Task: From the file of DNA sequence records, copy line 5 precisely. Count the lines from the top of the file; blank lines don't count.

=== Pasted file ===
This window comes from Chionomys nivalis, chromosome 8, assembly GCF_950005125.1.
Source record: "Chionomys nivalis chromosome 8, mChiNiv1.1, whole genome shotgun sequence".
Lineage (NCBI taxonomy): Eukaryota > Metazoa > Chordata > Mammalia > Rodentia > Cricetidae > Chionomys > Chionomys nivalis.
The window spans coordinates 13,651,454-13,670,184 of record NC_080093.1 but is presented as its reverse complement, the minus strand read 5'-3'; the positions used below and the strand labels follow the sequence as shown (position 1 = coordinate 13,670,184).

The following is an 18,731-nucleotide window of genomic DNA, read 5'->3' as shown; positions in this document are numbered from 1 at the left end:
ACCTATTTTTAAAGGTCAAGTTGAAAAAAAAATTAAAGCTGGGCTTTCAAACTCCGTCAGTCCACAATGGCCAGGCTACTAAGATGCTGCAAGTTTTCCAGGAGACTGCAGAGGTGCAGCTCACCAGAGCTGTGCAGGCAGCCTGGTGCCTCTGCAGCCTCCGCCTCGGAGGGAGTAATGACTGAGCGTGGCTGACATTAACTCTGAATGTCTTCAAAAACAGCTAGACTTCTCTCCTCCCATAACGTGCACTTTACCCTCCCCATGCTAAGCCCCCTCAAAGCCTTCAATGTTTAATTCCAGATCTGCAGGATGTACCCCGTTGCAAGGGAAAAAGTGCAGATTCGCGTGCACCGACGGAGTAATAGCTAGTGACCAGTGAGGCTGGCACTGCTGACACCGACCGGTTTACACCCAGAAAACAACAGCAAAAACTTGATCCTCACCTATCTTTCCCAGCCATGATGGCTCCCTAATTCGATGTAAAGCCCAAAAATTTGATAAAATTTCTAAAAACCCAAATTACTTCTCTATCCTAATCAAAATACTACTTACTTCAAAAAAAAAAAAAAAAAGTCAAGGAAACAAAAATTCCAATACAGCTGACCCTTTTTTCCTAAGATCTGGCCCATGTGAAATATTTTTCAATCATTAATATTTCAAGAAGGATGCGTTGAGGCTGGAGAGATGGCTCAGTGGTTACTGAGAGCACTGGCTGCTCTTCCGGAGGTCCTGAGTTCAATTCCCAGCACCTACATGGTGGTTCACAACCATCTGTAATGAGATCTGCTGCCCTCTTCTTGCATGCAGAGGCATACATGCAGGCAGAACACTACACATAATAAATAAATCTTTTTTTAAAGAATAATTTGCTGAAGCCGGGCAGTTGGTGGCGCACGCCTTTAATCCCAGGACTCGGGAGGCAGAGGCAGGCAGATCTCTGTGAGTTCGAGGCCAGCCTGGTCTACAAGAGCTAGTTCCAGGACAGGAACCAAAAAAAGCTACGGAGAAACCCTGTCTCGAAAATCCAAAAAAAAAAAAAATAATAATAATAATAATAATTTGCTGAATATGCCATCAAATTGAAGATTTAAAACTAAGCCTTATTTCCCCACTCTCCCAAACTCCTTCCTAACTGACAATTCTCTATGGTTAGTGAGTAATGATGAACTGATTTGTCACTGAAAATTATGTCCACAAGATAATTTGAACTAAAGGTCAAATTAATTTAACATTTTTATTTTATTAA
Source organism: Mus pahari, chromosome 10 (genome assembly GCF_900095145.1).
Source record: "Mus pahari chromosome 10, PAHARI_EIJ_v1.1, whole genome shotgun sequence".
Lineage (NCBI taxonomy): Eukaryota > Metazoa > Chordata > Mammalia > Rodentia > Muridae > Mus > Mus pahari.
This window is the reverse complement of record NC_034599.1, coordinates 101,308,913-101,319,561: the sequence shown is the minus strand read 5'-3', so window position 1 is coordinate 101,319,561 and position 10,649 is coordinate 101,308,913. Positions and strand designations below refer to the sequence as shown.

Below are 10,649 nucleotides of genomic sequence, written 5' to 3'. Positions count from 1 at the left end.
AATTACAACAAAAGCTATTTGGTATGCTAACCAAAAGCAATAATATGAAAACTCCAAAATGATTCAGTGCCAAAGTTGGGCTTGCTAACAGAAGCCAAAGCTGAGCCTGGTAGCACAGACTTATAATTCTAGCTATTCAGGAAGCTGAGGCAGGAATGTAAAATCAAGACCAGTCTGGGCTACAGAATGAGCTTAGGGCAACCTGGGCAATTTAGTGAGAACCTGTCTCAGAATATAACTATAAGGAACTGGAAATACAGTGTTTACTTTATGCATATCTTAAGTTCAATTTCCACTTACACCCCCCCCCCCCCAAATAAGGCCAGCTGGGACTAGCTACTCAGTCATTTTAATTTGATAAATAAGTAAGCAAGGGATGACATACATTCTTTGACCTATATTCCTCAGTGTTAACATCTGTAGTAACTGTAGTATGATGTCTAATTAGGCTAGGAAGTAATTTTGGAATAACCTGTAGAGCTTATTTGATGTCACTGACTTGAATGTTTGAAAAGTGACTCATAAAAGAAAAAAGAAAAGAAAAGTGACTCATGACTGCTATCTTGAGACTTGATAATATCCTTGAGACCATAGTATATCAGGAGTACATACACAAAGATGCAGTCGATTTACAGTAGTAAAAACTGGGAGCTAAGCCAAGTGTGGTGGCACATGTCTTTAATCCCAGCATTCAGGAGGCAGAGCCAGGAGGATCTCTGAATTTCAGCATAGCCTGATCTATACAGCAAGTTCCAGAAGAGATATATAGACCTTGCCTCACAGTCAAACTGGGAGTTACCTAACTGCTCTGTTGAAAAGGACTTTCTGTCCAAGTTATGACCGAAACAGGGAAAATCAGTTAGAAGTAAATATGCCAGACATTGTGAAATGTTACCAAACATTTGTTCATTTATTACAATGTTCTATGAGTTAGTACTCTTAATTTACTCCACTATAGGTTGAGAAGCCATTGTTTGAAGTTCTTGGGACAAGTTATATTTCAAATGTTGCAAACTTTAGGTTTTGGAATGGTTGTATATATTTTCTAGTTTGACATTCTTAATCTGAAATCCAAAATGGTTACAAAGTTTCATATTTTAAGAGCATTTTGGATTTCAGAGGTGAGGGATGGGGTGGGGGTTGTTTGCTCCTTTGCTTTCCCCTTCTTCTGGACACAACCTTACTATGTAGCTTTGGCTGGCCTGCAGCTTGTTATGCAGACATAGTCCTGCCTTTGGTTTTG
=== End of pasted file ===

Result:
The following is an 18,731-nucleotide window of genomic DNA, read 5'->3' as shown; positions in this document are numbered from 1 at the left end: